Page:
Record NHS cancer checks top three million in one year

NHS cancer checks have topped three million in a year for the first time – more than doubling in the last decade.

New analysis shows that there were 3,035,698 urgent cancer referrals for patients in the last year (March 2023- Feb 2024) , compared to 1,335,350 in the same period ten years ago. (March 2013- Feb 2024)

The NHS is committed to diagnosing more cancers at an earlier stage when it is easier to treat. More cancers than ever before are being caught at stages one and two.

There were more than a quarter of a million checks in February alone, an increase of more than 10% compared to the same month last year.

Last week, the NHS exceeded its 28 day faster diagnosis target for the first time, with more than three quarters of people (78%) receiving the all clear or a definitive diagnosis within four weeks.

NHS chiefs today said that having cancer referrals at an all time high plays an important part in getting more cancers detected early.  NHS drives continue with cancer awareness messages on urinal mats in pubs and football grounds.

From lung trucks in supermarket carparks to surgical hubs, the efforts of NHS staff are continuing to help diagnose more cancers and tackle the longest waits for cancer treatment.

The NHS has also pledged to eliminate cervical cancer by 2040, setting out plans to increase HPV vaccine and screening uptake, to save thousands of lives every year.

Professor Peter Johnson, NHS clinical director for cancer said: “Despite a challenging year for the NHS as everyone worked to recover services, record numbers of people were referred by hardworking GPs for vital checks, with over three million referrals over the last year – this means more people are coming forward when they have worrying signs and symptoms.

“Cancer caught early gives people a much better chance of successful treatment – this is why we have a huge focus on finding new ways to reach people in their communities – from lung trucks and liver vans to community diagnostic centres.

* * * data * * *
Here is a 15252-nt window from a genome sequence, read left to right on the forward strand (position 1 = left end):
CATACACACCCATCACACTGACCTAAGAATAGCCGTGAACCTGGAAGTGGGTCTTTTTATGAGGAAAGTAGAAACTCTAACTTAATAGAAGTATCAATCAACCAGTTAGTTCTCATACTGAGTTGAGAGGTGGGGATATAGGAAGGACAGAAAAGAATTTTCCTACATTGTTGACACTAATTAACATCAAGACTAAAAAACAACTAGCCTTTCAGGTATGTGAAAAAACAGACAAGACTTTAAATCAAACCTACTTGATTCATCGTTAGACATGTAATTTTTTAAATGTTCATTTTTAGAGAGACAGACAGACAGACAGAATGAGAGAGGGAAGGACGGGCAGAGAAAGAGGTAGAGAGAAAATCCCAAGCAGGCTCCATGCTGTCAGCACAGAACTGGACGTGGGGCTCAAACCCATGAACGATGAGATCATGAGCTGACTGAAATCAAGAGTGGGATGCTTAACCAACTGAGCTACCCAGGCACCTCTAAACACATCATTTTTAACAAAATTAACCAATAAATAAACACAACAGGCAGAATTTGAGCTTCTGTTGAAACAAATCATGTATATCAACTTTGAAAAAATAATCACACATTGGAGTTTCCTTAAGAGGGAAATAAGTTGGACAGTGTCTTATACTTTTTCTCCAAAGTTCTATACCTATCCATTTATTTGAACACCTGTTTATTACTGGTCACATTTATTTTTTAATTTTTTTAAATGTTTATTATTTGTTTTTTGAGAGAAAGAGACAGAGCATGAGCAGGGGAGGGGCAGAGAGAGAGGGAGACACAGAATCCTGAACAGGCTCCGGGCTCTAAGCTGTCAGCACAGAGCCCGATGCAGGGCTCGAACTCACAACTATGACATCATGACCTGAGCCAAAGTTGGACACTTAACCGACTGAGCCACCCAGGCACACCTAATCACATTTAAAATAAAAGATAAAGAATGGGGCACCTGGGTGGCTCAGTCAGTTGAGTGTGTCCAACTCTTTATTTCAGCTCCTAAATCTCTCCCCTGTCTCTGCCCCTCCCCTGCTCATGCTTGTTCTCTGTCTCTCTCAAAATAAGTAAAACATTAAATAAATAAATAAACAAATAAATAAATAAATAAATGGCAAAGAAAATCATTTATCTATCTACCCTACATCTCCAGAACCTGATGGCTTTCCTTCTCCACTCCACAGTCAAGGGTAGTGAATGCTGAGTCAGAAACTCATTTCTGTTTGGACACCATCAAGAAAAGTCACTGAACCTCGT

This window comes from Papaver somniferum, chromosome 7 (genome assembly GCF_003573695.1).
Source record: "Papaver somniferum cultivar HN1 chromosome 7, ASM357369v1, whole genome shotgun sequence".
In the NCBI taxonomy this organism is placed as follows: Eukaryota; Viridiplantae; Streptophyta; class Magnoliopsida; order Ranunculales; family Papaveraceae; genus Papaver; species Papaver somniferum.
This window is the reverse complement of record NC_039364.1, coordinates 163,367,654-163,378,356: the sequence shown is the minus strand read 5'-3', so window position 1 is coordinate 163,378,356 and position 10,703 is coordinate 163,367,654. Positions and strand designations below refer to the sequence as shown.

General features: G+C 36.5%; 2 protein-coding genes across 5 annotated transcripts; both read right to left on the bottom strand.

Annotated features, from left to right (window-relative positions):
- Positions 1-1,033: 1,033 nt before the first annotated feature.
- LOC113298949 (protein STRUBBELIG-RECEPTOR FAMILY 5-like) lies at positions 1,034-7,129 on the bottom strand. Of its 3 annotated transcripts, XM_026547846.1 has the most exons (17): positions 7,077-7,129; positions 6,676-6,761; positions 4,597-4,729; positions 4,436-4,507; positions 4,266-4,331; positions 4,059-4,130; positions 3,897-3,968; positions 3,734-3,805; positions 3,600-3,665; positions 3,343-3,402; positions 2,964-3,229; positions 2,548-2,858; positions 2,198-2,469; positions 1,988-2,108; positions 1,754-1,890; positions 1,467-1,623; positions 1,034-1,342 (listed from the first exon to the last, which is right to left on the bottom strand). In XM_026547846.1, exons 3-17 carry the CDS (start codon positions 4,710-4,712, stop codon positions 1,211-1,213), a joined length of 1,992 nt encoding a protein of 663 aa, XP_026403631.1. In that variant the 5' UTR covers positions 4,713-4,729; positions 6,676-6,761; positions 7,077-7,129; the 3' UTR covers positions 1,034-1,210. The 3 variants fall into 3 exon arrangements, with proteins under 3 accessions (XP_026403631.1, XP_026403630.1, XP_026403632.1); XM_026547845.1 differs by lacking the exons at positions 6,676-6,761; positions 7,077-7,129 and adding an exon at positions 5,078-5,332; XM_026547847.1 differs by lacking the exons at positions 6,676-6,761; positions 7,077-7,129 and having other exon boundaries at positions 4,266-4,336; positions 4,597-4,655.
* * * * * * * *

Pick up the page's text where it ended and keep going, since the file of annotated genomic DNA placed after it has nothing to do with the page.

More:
“Every year we are seeing new treatments and technology coming through for patients, so while I know that coming forward isn’t always easy and people worry about the outcome, I’d really encourage anyone who has a symptom that might be cancer to get checked without delay.

“Talking about cancer helps saves lives too, so if you’re seeing friends and loved ones who have health concerns, do encourage them to get checked too – the NHS wants to see people at the earliest opportunity.”

Health Minister Andrew Stephenson said: “A cancer diagnosis is devastating for both patients and their families but we know that the earlier cancer is found, the better the chances of a positive outcome, so I welcome the news that the NHS has delivered a record number of cancer checks over the last year.

“We are committed to seeing and treating cancer patients through earlier diagnosis and improving survival rates, and have invested record funding into cancer support, including £2.3 billion for 160 Community Diagnostic Centres to make it even easier to access local support.

“Thanks to these kind of innovations, cancer screening programmes, and measures to help people quit smoking, survival rates are improving across almost all types of cancer.”

The NHS website has a range of information and advice on cancer symptoms.